After the racing community arises in the beginning of the year from its short holiday hibernation to compete in Del Rey Yacht Club’s Berger/Stein race, the next stop is the Champagne Series, which happened on January 12th and 26th.

Like the Berger, some of the Champagne races were threatened with ugly forecasts that ultimately came to naught. In fact, for this past weekend’s contests, a spry ten-knot breeze blew through the waters of Santa Monica Bay to help settle the scores that were pending from day one of the series.

Thirty-five boats divided into five classes gathered for the winter series, hosted by the South Bay Yacht Racing Club (SBYRC), and battled in a variety of wind conditions.

Day one was light and variable, suitable for testing light-wind skills, while on the second day everything was happening a bit faster. Three of the five divisions were one-design classes.

Nik Vale from the South Coast Corinthian Yacht Club (SCCYC), a member of the newest class in Marina del Rey’s one-design universe, the Open 5.70, got his name on the Best Overall Boat perpetual trophy with consistent finishes throughout the series. In his lime-green sport boat, Boracic, with crewman Todd Lustgarten, Vale pulled off the impossible by sailing extremely competi- tively after having blown out his chute on the first race of the last day.

“I blew up my spinnaker in the first race,” said an astounded and satisfied Vale. “So I had to race the second and third races without a spinnaker — somehow I managed to finish first in the last race.”

In the new class, Open 5.70 importer Jerome Sammarcelli, also from SCCYC, won the Perpetual Kleeve Trophy (Best One Design Boat) sailing Chupacabric and was chomping at Vale’s heels through the entire series. He and crewman Mike Georgia had some problems towards the finish during one race that allowed Vale to maintain his lead and take home the overall trophy.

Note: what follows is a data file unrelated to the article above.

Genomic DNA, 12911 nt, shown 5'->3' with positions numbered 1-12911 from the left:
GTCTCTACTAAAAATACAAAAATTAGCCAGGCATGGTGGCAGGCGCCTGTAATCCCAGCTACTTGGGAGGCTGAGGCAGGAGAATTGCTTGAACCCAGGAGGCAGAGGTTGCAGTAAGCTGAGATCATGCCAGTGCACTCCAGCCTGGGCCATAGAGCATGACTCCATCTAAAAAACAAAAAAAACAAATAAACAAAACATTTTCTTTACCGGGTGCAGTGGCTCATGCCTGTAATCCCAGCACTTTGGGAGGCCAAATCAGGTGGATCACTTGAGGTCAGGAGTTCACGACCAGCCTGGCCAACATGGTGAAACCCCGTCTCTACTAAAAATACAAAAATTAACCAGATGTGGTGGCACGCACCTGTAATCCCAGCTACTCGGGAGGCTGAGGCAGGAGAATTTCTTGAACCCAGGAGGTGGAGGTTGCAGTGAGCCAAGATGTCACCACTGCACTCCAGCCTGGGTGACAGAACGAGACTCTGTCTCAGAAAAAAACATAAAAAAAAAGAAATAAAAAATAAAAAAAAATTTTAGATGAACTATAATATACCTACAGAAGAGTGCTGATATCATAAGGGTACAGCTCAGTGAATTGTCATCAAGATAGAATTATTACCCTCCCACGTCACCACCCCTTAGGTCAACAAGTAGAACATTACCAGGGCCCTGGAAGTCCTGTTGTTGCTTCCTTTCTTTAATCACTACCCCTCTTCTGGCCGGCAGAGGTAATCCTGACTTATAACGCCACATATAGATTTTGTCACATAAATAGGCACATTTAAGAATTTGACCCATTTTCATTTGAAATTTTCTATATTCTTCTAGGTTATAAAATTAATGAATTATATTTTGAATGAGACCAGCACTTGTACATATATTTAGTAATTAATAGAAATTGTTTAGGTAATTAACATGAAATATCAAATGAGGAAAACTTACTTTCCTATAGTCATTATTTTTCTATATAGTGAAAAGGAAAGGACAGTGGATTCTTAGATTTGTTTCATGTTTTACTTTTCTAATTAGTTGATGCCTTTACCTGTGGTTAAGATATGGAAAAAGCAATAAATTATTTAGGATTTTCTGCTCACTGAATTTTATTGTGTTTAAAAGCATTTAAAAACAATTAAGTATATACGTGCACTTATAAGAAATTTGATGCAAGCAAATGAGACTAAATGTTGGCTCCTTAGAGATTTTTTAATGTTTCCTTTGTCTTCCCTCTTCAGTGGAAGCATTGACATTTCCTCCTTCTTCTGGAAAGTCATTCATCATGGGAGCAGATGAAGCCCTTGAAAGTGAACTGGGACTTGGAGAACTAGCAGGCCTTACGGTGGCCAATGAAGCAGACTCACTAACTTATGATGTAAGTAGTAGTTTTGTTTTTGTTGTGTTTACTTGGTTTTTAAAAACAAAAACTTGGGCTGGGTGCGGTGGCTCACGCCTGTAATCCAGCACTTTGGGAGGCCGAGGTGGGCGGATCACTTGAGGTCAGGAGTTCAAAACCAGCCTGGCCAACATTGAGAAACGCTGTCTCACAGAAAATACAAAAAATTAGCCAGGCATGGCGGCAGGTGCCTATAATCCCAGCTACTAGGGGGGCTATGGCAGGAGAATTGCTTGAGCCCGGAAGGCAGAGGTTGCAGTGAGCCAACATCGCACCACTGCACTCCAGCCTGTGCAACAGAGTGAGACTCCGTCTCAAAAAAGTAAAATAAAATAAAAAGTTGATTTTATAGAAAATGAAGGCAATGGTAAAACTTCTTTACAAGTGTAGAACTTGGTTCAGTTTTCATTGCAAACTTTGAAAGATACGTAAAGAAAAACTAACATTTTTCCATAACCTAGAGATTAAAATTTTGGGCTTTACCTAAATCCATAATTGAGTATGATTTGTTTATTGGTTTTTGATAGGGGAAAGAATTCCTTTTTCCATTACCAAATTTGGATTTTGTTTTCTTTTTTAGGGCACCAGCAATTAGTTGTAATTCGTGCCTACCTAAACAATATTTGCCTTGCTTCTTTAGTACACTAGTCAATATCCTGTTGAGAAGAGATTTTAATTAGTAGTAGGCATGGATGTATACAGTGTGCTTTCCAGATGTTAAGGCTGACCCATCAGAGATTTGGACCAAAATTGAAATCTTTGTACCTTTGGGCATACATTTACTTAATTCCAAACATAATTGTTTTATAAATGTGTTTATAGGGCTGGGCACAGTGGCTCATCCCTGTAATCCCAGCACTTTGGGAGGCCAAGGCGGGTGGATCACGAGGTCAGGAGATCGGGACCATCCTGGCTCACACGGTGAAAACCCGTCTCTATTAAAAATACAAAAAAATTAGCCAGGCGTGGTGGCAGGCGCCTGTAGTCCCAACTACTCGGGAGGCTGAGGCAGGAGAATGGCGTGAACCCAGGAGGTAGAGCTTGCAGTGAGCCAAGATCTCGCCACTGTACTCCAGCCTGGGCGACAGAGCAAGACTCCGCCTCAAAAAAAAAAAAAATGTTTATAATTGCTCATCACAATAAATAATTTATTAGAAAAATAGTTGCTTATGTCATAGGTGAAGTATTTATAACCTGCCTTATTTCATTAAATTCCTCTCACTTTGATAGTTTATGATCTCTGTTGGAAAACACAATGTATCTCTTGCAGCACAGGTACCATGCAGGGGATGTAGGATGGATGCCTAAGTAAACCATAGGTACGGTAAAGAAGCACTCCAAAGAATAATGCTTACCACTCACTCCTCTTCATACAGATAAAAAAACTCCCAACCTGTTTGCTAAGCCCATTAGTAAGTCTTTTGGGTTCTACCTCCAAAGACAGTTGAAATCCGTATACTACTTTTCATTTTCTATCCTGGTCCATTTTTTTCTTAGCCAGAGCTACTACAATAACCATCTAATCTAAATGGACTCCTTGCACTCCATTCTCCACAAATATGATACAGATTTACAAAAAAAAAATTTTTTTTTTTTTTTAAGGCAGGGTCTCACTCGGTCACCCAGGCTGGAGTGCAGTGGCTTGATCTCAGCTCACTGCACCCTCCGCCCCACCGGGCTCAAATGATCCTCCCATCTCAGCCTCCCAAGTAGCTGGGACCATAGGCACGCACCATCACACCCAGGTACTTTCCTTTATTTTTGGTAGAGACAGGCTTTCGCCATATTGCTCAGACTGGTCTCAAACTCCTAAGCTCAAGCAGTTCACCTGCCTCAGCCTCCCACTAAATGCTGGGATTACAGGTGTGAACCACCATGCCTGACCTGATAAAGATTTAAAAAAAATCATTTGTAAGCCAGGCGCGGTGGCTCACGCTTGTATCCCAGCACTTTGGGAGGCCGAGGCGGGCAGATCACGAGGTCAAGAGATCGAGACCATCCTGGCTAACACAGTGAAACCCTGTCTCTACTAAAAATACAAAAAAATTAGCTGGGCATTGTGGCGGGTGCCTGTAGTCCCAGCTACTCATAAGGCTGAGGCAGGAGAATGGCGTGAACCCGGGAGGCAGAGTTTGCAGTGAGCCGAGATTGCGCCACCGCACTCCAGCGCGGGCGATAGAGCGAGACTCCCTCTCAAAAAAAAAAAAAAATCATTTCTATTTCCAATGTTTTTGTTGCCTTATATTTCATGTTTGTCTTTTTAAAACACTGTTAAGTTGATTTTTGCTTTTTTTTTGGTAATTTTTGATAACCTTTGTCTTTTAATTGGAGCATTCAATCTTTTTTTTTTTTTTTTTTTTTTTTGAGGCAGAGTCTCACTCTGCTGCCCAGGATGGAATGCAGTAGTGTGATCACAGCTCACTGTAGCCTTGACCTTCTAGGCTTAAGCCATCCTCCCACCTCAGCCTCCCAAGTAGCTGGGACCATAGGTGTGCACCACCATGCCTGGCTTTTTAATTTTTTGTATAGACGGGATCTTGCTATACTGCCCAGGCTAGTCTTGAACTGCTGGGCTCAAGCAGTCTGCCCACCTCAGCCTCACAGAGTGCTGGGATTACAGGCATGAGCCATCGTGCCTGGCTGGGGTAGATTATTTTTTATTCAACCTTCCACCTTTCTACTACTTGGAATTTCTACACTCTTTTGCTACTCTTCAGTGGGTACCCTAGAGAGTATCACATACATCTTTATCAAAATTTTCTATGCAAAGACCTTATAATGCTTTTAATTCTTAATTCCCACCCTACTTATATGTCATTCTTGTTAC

“In the second race, the downwind legs were only half a mile and we basically sailed straight at the mark, whereas usually the Open 5.70 reaches back and forth,” said Vale. “We were making over five knots VMG [velocity made good, actual boat speed after adjusting for such factors as current and leeway], but still very surprised when we rounded the first leeward mark in first place.

“The second downwind leg, Jerome passed us. There was definitely some luck. Jerome had kelp on the second race, and [issues with the] finish pin on the third race.”

The two often joke and turn their races into matters of national pride, as Vale is a native of England, and Sammarcelli is from France.

Vale has mostly been a crewmember through the years, mostly with Sammarcelli, but is now making a presence as a formidable skipper. He has been getting better and better with every race, placing high in the standings in a number of recent races. He is an advocate for the class and has been enjoying the growth that it has seen in the past year.

“Well, we had six boats on the line the first day and four on the second day — that is compared with only one boat in 2007, so I would say that the class has proved itself as a successful one-design class in MdR,” said Vale.

Asked if his win was more luck or genius, he laughed and said, “definitely luck, not so much genius.”

In the other classes the Champagne Series winners were:

PHRF A (Pacific Handicap Racing Fleet A): Powers/ Schmidt, Frequent Flyer, Mumm 30, CYC (California Yacht Club

J80: Lawrence Travis, Athena, J80, CYC

Martin 242: Mark Sands, Sandbox, Santa Monica Windjammers Yacht Club (SMWYC)

Open 5.70: Nik Vale, Boracic, SCCYC

PHRF B: Dana Polk, Eggemoggin, South Bay Yacht Racing Club (SBYRC)

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